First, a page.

What is ‘CARE’ project about?
Children in care are more likely to have been exposed to multiple forms of traumatic experiences, such as physical or sexual abuse, neglect, family and/or community violence, trafficking or commercial sexual exploitation, bullying, or loss of loved ones. In addition to the circumstances of abuse or neglect that led to their removal, children may be subject to further stresses after entering the system, including separation from family, friends, and community, as well as the uncertainty of their future.
Considering that children who enter the child welfare system may have already experienced trauma, it is especially important that they not be further traumatized by the system that seeks to help them and that they receive services as soon as possible to facilitate their recovery from the trauma they have experienced. The potential for children to be traumatized during the process of investigation, removal and out-of-home placement is high, as these processes often involve conflictual interactions between professionals and family members and can evoke fear, resistance, and hostility.
While there is a wealth of literature pertaining to trauma in general and the trauma that children in child welfare may have experienced before entry into the system, there is little in the literature that speaks to the potential trauma to a child during investigation and removal.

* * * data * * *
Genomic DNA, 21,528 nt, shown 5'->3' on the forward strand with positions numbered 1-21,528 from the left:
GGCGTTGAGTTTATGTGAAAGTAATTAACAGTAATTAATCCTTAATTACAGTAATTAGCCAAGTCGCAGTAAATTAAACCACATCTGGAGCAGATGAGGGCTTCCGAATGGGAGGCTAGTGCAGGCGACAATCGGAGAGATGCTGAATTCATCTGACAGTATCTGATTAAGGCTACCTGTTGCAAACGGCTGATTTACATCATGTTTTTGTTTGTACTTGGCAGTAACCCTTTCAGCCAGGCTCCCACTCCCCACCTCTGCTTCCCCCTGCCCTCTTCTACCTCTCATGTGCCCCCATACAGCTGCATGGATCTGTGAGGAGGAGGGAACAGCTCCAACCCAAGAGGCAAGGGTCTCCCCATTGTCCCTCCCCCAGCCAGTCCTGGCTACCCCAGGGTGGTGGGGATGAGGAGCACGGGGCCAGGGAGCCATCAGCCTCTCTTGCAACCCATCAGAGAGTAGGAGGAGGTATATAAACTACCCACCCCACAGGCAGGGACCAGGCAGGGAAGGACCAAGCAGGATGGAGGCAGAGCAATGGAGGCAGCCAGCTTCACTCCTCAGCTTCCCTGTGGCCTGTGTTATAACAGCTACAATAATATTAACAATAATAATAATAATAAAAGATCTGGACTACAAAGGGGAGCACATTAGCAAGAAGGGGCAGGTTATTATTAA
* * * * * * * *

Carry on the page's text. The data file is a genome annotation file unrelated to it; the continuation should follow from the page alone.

‘CARE’ project aims to develop and provide trauma-informed training to the first responders (social workers and law enforcement and medical practitioners) in order to provide a set of critical skills and competencies for the staff who participate in the process of investigation, removal and out-of-home placement of children victims of abuse and neglect.
‘CARE’ project focuses on what is the trauma that children may experience during the processes of investigation, removal & out-of-home placement & what can first responders (social workers, police officers, medical practitioners, helpline operators etc) and those who interact with children during this time do to reduce the trauma they may experience during these processes.